Mammoth “Metagenome” Sequencing
Using a combination of novel techniques, an international team of
researchers has sequenced a chunk of ancient DNA belonging to a 27,000
year-old woolly mammoth and “fellow travelers” from its
remains, including a sample of the bacteria, fungi, viruses and plants
that lived at the same time as the mammoth.
As reported in Science, the techniques produced an impressive
amount of nuclear DNA, which is normally less prevalent than mitochondrial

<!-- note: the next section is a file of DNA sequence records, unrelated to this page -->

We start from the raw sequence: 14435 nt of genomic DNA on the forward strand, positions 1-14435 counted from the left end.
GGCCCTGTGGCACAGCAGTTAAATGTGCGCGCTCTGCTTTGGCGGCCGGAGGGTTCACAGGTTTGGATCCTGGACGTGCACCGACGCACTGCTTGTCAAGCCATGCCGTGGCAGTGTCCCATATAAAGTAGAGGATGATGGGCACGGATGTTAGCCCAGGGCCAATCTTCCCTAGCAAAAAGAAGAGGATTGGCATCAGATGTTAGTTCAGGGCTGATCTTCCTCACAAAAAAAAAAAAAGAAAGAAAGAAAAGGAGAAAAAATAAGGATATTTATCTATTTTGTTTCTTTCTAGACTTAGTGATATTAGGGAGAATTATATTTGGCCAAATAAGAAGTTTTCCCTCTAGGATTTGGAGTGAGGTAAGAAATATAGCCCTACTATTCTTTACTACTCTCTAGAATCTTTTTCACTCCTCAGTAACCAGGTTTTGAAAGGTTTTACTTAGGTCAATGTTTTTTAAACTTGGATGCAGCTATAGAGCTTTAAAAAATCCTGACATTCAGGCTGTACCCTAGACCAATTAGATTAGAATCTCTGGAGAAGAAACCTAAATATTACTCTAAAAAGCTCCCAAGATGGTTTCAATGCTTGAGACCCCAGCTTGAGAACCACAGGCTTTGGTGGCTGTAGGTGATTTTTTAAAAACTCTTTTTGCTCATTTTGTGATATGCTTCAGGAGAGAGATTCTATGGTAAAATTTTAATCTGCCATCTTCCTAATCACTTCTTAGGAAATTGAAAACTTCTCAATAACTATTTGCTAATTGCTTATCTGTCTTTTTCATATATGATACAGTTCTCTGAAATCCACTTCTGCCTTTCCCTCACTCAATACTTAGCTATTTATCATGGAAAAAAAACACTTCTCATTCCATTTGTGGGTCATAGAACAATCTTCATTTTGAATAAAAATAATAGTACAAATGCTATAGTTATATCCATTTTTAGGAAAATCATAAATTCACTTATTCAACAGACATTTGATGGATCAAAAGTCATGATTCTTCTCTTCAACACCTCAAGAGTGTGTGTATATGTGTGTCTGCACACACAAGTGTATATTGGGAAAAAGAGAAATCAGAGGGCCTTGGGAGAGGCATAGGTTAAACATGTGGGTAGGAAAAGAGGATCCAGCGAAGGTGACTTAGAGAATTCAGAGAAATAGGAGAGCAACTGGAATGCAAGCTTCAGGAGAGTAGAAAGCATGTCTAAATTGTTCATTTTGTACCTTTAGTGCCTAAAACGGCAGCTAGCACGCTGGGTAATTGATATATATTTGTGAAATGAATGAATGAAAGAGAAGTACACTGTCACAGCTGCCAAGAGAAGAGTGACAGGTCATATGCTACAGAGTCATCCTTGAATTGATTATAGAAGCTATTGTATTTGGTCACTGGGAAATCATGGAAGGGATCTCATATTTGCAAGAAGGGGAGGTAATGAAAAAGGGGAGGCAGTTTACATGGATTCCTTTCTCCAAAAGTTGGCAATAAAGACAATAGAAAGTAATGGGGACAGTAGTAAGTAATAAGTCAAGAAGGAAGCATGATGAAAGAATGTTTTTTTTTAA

DNA and more difficult to extract from ancient remains. The sequencing
feat performed by Hendrik Poinar and colleagues extracted nuclear
DNA from the mammoth's jawbone, concentrating the DNA into a single-molecule
serving size that was enclosed in a lipid bubble before it was amplified
and sequenced by a relatively new technique called pyrosequencing.
The researchers say nearly half of the “metagenome”
they sequenced belongs to the mammoth and is very similar to the African
27 December 2005